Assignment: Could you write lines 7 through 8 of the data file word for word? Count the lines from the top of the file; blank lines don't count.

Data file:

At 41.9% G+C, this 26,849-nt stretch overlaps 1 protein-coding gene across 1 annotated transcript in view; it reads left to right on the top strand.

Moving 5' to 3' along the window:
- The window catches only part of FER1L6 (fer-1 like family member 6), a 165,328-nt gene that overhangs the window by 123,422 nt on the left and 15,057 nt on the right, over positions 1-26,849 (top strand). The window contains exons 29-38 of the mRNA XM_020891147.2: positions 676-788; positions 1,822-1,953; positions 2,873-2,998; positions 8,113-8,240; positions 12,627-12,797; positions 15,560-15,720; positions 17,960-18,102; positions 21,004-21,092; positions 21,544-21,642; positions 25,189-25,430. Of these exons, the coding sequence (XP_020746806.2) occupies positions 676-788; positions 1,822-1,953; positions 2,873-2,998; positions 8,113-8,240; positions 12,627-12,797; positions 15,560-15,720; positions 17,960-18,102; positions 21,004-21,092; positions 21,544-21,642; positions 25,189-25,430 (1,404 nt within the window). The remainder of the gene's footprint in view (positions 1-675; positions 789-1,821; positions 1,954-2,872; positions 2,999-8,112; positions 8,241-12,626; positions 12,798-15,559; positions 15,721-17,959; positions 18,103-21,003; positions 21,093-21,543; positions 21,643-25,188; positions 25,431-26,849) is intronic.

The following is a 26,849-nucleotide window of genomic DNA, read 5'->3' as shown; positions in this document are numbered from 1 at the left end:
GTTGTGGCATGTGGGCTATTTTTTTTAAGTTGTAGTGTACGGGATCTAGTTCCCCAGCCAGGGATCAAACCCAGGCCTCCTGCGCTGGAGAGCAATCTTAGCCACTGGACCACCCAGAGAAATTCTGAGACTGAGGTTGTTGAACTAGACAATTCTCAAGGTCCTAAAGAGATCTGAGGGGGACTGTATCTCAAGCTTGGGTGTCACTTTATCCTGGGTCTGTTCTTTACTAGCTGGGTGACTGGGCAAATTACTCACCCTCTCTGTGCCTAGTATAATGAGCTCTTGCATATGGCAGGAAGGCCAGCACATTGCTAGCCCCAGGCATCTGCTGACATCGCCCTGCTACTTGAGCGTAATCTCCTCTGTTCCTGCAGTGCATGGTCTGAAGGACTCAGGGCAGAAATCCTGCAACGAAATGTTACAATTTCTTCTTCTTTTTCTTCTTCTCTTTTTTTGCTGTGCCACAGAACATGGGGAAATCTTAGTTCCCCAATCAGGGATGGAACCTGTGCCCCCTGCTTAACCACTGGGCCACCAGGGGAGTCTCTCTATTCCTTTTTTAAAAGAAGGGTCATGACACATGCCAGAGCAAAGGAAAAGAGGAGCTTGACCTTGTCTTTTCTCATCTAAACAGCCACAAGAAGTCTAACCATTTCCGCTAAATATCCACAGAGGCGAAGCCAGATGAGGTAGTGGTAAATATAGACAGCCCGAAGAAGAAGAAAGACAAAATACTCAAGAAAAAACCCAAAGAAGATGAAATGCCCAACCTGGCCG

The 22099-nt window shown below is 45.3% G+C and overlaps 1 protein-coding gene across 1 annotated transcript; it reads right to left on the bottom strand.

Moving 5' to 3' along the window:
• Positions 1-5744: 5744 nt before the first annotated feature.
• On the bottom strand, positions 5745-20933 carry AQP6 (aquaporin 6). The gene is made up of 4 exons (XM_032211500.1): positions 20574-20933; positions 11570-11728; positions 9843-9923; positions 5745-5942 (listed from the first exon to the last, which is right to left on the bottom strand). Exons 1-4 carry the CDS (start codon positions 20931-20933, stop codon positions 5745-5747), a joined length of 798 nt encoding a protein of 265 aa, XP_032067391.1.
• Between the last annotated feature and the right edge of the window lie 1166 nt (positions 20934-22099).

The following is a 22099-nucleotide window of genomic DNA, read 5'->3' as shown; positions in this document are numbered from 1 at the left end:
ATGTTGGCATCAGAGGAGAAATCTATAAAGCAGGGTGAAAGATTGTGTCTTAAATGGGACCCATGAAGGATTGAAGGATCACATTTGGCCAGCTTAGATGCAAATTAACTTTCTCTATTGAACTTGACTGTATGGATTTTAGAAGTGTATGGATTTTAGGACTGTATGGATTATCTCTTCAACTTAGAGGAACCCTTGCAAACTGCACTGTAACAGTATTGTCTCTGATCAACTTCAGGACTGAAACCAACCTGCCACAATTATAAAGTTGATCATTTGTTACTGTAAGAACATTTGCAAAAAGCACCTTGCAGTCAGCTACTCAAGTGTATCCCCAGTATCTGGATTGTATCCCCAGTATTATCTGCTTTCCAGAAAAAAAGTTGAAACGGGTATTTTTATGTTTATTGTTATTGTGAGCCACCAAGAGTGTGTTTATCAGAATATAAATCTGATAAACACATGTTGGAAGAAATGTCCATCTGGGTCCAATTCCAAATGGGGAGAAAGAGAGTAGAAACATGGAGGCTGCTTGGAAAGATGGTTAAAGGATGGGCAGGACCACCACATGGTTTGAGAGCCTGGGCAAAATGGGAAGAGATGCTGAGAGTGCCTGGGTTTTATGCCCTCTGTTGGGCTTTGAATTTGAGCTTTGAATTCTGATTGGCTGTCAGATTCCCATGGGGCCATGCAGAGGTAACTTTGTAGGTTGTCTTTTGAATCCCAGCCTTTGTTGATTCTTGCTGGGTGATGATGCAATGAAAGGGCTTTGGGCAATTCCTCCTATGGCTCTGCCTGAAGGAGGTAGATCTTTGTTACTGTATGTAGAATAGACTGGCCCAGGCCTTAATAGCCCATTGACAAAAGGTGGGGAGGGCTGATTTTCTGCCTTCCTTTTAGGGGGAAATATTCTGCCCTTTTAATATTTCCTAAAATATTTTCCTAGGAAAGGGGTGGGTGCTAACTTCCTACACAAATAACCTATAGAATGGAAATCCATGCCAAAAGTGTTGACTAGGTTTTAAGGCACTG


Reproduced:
Moving 5' to 3' along the window:
• Positions 1-5744: 5744 nt before the first annotated feature.